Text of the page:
The Navy and MDA are building on these achievements by developing and fielding more powerful BMD capabilities as well as working with European and Middle Eastern allies to defeat Iranian missiles through the European Phased Adaptive Approach. In response to North Korea, the United States has developed a special partnership with Japan, which is co-developing the SM3 Blk IIA ballistic-missile interceptor, has four Aegis-equipped ships, and provides basing rights to land-based BMD systems. The BMDS has proven itself in both testing and real-world conditions and should continue to be developed and deployed to defend against Iran and North Korea.
What About the Burkes ?
Arleigh Burke –class destroyers are being upgraded with increasingly more sophisticated BMD capabilities but are hindered by funding shortfalls and competing requirements. The Congressional Budget Office’s (CBO’s) analysis of the Navy’s current 30-year shipbuilding plan projects a DDG shortfall below the required 90 by 2029:
The current shipbuilding plan calls for buying 70 destroyers based on the existing Arleigh Burke –class destroyer (DDG-51) design. Those purchases would allow the Navy’s inventory of large surface combatants to meet the goal of approximately 90 ships (defined by CBO as 88 or more) for 11 years over the next 30. Specifically, it would meet that goal for seven years in the mid-2020s, then would fall to a low of 78 in 2034 before increasing back to the high 80s by 2039. 9
Such analysis assumes DDGs will meet a 40-year expected service life. The report concedes this is unlikely, and “if the DDG-51 class met the same fate [as previous surface combatants that failed to meet an expected service life of 40 years], the shortfall in meeting the Navy’s inventory goal for destroyers and cruisers would grow substantially.” The Ohio -class replacement program exacerbates that shortfall by claiming funding and lengthening the time DDGs fall below the 90-ship requirement. 10 As Deputy Undersecretary of Defense Ashton Carter noted in the Navy’s Fiscal Year 2013 Annual Report to Congress on Long-Range Plans for Construction of Naval Vessels :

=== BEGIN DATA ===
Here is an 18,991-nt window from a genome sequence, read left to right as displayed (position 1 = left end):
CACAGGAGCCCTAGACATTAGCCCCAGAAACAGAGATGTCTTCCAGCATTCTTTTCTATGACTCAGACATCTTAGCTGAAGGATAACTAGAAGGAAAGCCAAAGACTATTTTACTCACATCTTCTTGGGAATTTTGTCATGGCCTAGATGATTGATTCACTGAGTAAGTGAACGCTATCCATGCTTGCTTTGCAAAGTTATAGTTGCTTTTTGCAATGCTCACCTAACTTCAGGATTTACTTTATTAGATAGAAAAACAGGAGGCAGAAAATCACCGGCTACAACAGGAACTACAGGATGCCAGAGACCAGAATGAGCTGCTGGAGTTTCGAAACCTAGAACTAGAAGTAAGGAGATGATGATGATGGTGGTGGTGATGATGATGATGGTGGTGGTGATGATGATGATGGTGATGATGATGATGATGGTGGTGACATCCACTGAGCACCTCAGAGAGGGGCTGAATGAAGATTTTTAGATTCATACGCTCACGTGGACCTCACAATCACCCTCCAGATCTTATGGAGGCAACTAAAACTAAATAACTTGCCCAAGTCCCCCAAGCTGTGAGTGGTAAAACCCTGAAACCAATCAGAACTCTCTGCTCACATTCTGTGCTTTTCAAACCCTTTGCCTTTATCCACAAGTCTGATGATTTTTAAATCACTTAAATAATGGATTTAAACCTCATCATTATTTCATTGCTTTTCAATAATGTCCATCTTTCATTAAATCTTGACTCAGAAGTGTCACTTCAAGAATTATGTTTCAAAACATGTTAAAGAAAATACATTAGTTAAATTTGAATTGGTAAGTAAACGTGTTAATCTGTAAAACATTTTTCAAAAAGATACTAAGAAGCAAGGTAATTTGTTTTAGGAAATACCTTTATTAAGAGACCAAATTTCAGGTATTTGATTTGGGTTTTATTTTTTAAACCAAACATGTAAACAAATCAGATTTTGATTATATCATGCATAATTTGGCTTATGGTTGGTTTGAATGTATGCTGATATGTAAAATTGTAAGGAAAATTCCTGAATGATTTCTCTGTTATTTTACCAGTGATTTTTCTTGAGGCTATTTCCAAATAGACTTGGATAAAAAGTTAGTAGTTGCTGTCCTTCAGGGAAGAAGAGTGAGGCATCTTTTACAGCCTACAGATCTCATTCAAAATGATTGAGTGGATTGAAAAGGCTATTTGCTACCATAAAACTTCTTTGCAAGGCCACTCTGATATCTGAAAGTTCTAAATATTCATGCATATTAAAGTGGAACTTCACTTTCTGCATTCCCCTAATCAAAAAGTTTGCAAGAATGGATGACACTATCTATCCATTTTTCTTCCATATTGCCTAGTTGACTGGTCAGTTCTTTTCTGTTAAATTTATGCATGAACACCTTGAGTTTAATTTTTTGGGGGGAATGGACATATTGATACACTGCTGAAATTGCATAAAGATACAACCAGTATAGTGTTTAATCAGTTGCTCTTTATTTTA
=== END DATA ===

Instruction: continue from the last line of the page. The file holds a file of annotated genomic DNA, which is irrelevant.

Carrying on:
The greatest planning concern during the far-term period involves our Large Surface Combatant force (which includes DDGs). The 33 Flt III DDG 51s to be procured between FY 2016 and FY 2030 will replace legacy CG 47-class Guided Missile Cruisers, and improve the integrated air and missile defense of the battle forces. Due to the already pressurized funding situation in the mid-term planning period due to the SSBN(X), however, the DoN will not be able to start building the follow-on LSCs soon enough to keep up with the large number of legacy DDGs scheduled to retire in the FY2033–FY2042 timeframe . . . . as this problem demonstrates, the impact of the SSBN(X) program will be wide and deep throughout the mid-and-far-term planning periods. 11
SSBN(X) pushes the shipbuilding budget $5–15 billion over the 20-year historical average and is unlikely to be funded in the best of times, let alone the current economy. The CBO report further defines the funding required to develop and field the Ohio -class replacement and its effect on the shipbuilding budget:
To cover both the SSBN(X) program as well as other shipbuilding programs, yearly shipbuilding expenditures during the mid-term planning period will need to average about $19.5B/year. This is over $4B more per year than in the near-term planning period, and nearly $3B more per year than the steady-state 30-year average requirement of $16.8B/year . . . . sustaining a viable overall ship construction plan during this period will be the key challenge for the Department over the 30-year panning period covered by this report. 12